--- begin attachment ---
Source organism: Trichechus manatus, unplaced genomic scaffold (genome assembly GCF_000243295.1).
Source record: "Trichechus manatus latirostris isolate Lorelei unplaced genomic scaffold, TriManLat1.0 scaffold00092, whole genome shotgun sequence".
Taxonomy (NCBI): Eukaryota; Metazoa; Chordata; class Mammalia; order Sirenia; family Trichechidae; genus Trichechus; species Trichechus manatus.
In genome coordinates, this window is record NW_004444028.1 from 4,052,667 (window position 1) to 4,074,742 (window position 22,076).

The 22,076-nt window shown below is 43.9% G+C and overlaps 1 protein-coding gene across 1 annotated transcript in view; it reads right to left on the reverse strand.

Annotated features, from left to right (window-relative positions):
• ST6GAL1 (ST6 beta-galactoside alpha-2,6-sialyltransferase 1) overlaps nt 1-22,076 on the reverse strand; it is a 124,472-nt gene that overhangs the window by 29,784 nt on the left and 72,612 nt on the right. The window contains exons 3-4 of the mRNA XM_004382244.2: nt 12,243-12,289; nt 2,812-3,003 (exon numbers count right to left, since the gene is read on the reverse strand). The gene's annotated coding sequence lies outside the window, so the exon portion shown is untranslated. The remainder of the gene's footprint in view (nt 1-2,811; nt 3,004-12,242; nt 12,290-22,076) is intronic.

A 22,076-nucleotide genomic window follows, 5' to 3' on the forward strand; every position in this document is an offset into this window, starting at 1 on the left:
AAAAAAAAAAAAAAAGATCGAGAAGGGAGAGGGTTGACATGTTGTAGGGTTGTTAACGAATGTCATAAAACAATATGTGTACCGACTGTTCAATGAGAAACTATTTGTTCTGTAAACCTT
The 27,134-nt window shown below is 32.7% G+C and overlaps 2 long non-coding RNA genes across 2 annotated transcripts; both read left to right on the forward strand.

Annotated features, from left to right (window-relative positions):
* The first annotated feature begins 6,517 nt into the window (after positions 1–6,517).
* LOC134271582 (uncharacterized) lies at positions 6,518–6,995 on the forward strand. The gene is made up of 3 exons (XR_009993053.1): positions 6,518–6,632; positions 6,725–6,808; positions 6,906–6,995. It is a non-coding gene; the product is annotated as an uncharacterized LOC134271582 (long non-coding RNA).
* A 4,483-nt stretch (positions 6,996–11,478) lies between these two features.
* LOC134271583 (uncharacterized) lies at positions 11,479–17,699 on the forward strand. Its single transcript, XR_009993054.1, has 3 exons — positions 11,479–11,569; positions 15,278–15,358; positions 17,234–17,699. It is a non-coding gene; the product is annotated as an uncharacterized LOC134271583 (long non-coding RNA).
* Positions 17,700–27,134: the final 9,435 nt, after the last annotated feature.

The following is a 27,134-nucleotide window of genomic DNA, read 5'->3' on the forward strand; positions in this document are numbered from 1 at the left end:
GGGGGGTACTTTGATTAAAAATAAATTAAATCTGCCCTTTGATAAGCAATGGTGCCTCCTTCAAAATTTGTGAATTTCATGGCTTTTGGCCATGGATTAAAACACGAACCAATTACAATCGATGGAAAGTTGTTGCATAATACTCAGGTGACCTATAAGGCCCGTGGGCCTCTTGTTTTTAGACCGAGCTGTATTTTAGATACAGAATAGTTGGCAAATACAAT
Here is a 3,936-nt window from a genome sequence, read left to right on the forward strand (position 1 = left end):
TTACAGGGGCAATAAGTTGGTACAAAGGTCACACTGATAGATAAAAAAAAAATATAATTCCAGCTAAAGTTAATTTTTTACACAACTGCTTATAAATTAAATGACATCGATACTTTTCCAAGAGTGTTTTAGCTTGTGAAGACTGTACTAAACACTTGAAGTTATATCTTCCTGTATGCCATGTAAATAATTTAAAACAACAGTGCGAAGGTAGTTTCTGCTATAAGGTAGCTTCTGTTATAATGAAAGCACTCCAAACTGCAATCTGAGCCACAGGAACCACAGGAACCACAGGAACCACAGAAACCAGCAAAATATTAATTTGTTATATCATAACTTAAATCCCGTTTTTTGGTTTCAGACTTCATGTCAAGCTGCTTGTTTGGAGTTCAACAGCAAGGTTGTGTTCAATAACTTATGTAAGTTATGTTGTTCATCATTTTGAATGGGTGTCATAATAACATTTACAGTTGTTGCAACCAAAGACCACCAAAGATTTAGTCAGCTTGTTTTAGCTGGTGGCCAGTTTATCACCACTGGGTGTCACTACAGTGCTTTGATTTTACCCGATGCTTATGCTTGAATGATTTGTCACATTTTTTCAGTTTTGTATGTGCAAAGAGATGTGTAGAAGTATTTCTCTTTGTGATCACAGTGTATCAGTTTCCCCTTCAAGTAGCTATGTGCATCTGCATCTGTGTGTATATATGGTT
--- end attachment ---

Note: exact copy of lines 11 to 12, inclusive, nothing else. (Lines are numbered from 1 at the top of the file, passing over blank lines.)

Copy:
Annotated features, from left to right (window-relative positions):
* The first annotated feature begins 6,517 nt into the window (after positions 1–6,517).